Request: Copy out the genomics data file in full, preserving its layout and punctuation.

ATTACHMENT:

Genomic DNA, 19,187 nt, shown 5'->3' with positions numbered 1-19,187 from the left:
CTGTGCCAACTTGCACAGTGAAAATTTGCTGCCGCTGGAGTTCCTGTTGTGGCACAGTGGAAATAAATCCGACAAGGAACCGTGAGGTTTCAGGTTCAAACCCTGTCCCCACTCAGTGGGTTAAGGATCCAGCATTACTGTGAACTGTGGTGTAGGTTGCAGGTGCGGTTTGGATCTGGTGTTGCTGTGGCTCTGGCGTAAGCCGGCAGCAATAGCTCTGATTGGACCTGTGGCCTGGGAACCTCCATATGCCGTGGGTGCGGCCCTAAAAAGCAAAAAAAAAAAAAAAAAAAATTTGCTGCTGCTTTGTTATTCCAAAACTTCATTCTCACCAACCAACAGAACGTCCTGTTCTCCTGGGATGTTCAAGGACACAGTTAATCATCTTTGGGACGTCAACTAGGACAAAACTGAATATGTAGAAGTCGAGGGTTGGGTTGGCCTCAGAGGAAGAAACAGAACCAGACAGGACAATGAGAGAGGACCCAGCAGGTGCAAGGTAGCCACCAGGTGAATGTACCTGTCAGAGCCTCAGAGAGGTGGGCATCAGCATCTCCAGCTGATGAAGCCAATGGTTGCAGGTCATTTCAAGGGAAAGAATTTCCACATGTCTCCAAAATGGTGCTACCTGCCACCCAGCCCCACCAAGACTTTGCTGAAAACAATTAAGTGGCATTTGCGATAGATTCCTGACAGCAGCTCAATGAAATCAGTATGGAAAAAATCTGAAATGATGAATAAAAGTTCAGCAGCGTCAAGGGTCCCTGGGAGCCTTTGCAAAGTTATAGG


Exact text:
Genomic DNA, 19,187 nt, shown 5'->3' with positions numbered 1-19,187 from the left:
CTGTGCCAACTTGCACAGTGAAAATTTGCTGCCGCTGGAGTTCCTGTTGTGGCACAGTGGAAATAAATCCGACAAGGAACCGTGAGGTTTCAGGTTCAAACCCTGTCCCCACTCAGTGGGTTAAGGATCCAGCATTACTGTGAACTGTGGTGTAGGTTGCAGGTGCGGTTTGGATCTGGTGTTGCTGTGGCTCTGGCGTAAGCCGGCAGCAATAGCTCTGATTGGACCTGTGGCCTGGGAACCTCCATATGCCGTGGGTGCGGCCCTAAAAAGCAAAAAAAAAAAAAAAAAAAATTTGCTGCTGCTTTGTTATTCCAAAACTTCATTCTCACCAACCAACAGAACGTCCTGTTCTCCTGGGATGTTCAAGGACACAGTTAATCATCTTTGGGACGTCAACTAGGACAAAACTGAATATGTAGAAGTCGAGGGTTGGGTTGGCCTCAGAGGAAGAAACAGAACCAGACAGGACAATGAGAGAGGACCCAGCAGGTGCAAGGTAGCCACCAGGTGAATGTACCTGTCAGAGCCTCAGAGAGGTGGGCATCAGCATCTCCAGCTGATGAAGCCAATGGTTGCAGGTCATTTCAAGGGAAAGAATTTCCACATGTCTCCAAAATGGTGCTACCTGCCACCCAGCCCCACCAAGACTTTGCTGAAAACAATTAAGTGGCATTTGCGATAGATTCCTGACAGCAGCTCAATGAAATCAGTATGGAAAAAATCTGAAATGATGAATAAAAGTTCAGCAGCGTCAAGGGTCCCTGGGAGCCTTTGCAAAGTTATAGG